Finally, set the motion parameters, in the Properties: Motion Icon dialog
Simple example: click on an object and drag it to desired destination, then Preview
There are five different motion types, each with its own set of parameters
Layer box: animation has its own layer, independent of the display object itself
Timing box: time in seconds (or fractions thereof) or rate per inch (i.e., 7=one inch per 7 secs)
controls how long will the animation takes to play
Concurrency box: controls whether to wait or let subsequent events be simultaneous
How does concurrency set up the possibility of more interesting animations?
Default Motion type is Direct to Point, which moves along a straight line from start to destination
Layout box gives fine control over X,Y coordinates of destination
Direct to Line motion uses a variable or expression to control the location of an object along a line
Any ideas how this might be used? To create sliders that move along a line
Layout box gives base and end values of expression; put variable name in destination field
Direct to Grid motion positions an object within a rectangle, rather than a line,
based on two variables setting X, Y coordinates
Path to End motion lets you create an animation along a path with many points
Run the application up to the Motion icon
Click on the object to be animated; a path control point (triangle) appears
Drag the object (not the control point triangle) to an intermediate location;
release the mouse and drag to the next position; etc.
Each mouse release creates a small triangle, called a control point
You can adjust the path by moving individual control points
Path to Point motion is similar to Path to End, with many control points, with control by a variable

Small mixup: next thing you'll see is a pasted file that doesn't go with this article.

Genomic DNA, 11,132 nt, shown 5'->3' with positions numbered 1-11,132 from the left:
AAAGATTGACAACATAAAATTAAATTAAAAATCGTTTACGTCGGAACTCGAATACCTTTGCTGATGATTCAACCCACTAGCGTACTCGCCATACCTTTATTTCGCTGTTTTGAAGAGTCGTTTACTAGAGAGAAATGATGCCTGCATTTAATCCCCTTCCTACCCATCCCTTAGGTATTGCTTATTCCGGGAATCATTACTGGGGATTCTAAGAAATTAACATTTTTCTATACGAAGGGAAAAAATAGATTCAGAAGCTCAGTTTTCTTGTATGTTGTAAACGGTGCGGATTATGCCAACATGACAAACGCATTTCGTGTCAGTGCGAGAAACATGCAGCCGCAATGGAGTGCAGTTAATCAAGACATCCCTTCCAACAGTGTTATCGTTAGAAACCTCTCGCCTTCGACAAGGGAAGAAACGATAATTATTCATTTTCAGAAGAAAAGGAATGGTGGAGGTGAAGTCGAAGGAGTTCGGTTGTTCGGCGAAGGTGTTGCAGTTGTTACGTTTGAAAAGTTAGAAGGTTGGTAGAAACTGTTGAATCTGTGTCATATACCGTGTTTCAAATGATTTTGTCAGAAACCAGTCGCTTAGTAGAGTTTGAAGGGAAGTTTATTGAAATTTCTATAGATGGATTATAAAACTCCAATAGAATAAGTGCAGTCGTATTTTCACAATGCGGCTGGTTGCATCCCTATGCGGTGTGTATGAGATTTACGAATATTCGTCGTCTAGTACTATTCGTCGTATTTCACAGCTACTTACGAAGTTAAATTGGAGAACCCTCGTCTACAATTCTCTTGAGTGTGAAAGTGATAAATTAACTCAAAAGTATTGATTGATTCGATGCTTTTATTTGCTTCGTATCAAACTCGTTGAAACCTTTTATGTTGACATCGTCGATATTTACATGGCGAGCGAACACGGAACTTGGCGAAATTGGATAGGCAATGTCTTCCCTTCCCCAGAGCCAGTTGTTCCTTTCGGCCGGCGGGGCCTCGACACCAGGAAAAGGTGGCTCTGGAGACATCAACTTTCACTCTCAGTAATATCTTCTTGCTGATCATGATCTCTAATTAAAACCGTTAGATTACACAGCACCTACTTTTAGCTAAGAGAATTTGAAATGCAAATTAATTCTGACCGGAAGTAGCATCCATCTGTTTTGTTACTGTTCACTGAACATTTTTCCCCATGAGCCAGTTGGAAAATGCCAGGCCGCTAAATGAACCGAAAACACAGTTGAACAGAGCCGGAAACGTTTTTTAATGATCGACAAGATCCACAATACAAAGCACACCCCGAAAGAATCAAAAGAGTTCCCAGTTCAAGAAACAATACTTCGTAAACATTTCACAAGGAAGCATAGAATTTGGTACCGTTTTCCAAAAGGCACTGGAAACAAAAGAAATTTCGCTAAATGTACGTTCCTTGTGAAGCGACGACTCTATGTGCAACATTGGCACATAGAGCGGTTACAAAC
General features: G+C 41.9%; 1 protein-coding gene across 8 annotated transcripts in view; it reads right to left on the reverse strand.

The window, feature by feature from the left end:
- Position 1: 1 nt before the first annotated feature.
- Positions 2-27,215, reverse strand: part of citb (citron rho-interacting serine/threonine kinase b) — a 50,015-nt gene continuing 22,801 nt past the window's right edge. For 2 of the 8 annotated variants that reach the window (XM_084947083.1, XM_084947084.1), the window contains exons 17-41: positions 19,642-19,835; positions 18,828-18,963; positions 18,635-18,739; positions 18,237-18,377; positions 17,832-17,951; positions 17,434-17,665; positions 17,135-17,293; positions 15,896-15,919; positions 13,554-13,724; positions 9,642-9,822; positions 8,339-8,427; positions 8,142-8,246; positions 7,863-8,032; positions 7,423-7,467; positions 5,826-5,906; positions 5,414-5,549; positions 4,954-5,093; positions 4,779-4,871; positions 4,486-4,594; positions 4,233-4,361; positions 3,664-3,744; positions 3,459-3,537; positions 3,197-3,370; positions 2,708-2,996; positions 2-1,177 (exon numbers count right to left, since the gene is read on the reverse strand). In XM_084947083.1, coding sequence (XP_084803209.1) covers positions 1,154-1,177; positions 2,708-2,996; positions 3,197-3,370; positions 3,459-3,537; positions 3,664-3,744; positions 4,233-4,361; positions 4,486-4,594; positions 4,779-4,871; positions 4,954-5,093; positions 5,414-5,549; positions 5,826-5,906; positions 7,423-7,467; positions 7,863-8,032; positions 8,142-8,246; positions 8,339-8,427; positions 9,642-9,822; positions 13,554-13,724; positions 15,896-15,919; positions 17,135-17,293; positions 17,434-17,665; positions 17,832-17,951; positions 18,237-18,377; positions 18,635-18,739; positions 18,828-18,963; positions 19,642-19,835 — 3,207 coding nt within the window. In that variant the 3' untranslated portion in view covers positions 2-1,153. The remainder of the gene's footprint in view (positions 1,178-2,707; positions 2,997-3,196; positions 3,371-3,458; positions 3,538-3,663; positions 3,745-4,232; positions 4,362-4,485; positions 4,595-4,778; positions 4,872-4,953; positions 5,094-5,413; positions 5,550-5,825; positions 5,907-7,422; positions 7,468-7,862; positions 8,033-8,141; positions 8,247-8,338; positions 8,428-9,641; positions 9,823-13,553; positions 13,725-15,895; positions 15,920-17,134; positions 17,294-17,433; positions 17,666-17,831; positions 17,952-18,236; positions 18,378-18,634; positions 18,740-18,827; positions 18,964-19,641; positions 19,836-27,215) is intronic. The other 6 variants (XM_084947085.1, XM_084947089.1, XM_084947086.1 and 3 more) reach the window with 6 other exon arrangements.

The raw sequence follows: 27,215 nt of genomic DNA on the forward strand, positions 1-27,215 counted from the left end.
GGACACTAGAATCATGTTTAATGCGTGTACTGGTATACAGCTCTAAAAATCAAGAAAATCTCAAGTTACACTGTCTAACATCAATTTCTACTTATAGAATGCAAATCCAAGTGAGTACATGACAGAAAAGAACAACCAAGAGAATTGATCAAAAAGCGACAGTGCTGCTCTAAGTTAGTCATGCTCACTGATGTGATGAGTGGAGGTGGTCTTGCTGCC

Authorware supplies a Knowledge Object that shows a slider effect effect (try it?)
Advantages of Knowledge Objects: simplify creation of standardized effects, hiding details
Disadvantage: Knowledge Objects that are “locked” prevent us from seeing how it works
So, let’s look at an example that shows us the details: Open runslide.a5w
User movable objects
Motion icons let you create animations that run independent of any user interaction
(though a user interaction may have the side effect of changing a variable)
It’s also possible to let users move Display objects: in this case, the knob on the slider
Click on Slider Knob and look at its properties (Modify>Icon>Properties (or Ctrl-I)
The Layout tab shows a few option pertaining to motion:
On Screen lets the user move the object anywhere on a screen
In Area and On Path add further constraints to where a user can move an object
In Area lets you define a rectangular area in which user may move object
On Path lets you define a path of control points along which user may move object
Slider Knob uses On Path, with a Base of 0, Initial 0, End 100:
When it moves along the path (set up when title was created),
The value of PathPosition @ “SliderKnob” varies…
we’ll use these values in a moment…
Next, look at ball—how does it move in this program?
There’s a Motion icon called “bouncing ball” in the flowline, with Path to Point motion
Its Concurrency to Perpetual, so we can keep moving after leaving this icon